William J. Onahan Row Houses
by: chicago designslinger
[William J. Onahan Row Houses (ca. 1875) Image & Artwork: chicago designslinger]
This entire row of houses, named for William J. Onahan, was home to the Onahan family who occupied the two-story dwelling at the east end of the row, at the far right side of the photo. Onahan came to Chicago via Liverpool in 1856, entered the commission business, became very active in local Irish organizations, was president of the Union Catholic Library Association, served two long terms as the City Collector, was named a Count of the Roman Catholic Church by the Pope, and got a Chicago public school named after him.
[William J. Onahan Row Houses, 1254-1262 Lexington Street, Chicago /Image & Artwork: chicago designslinger]
The row was built sometime in the 1870s, after the big fire of 1871, and the name of the architect who designed them has been lost to history. Onahan's name first shows up at No. 37 Macalaster Place (the old address and street) in the 1880 census along with with his wife Margaret, 13-year-old daughter Mary and his mother-in-law. When he died at home in 1919, his house number had changed to 1254 and Macalaster was often spelled as Macalister.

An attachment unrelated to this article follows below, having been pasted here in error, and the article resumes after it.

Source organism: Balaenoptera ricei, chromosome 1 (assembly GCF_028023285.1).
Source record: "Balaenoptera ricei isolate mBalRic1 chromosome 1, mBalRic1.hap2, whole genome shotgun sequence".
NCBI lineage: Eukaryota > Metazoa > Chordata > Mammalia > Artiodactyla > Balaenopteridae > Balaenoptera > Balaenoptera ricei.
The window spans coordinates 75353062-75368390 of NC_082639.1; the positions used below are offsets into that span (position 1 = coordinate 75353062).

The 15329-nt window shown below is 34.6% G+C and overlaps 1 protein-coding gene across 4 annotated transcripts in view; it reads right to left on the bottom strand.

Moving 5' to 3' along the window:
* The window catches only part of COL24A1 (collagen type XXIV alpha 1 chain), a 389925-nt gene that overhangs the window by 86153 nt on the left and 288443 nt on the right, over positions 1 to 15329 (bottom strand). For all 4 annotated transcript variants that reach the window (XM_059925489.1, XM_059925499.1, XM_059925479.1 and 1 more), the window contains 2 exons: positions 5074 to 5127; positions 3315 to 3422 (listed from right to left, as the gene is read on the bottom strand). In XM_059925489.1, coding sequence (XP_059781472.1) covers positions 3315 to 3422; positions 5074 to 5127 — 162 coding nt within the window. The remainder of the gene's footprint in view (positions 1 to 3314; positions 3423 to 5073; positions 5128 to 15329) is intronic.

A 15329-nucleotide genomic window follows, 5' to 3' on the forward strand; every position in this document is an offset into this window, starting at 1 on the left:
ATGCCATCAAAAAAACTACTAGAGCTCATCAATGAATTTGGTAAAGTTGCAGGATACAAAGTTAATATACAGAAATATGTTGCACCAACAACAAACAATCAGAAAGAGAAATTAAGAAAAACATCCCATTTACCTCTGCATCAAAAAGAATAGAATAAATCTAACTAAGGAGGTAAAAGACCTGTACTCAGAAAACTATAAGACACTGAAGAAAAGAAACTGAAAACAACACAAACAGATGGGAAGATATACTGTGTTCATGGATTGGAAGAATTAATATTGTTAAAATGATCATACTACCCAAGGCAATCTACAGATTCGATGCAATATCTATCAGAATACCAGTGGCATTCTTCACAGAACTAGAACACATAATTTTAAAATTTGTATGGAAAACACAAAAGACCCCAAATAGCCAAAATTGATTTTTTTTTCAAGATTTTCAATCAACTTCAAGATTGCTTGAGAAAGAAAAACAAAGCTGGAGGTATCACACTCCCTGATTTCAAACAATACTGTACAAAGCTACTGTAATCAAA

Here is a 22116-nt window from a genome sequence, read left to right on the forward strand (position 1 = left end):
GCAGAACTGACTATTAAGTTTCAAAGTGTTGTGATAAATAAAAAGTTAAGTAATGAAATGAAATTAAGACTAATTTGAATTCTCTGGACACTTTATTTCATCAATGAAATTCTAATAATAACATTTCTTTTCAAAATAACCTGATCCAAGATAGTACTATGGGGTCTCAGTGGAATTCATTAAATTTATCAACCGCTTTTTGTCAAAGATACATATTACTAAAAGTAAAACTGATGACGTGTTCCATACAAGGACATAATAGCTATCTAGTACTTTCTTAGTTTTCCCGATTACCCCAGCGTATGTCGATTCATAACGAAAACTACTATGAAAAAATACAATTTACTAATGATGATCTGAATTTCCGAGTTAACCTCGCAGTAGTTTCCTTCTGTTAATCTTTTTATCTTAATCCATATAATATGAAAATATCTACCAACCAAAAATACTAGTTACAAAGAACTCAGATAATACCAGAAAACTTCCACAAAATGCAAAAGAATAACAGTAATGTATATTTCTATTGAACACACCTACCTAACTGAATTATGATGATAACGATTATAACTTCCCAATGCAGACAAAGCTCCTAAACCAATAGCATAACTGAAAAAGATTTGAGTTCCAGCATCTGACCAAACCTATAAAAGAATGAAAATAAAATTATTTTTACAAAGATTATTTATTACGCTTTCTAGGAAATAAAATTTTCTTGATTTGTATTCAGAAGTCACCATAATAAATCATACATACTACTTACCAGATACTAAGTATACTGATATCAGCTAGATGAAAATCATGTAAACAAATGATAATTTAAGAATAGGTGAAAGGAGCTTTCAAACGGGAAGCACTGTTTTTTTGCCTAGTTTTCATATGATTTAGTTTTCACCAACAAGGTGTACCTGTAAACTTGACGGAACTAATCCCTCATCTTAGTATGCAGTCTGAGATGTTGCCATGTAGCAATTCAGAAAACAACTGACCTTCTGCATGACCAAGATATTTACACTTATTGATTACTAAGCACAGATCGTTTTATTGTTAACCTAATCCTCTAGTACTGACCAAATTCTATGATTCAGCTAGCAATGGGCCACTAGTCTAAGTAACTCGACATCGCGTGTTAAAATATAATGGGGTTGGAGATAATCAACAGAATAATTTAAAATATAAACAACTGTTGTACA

[William J. Onahan Row Houses, Chicago /Image & Artwork: chicago designslinger]
But before Onahan's name was attached to the row, the Chicago Tribune reported on July 22, 1879 that "three marble-fronted houses Nos. 37, 39 and 41 Macalister place fronting Vernon Park were sold to John Coughlan for $7,800." Coughlan lived two doors down in a large, single family home on the corner of Macalister at No. 31. So although it appears that John Couhglan owned three of the five houses in the row when the census taker registered the Onahan's as the inhabitants of No. 37, today the entire row bears the name of the former City Collector and Catholic Count.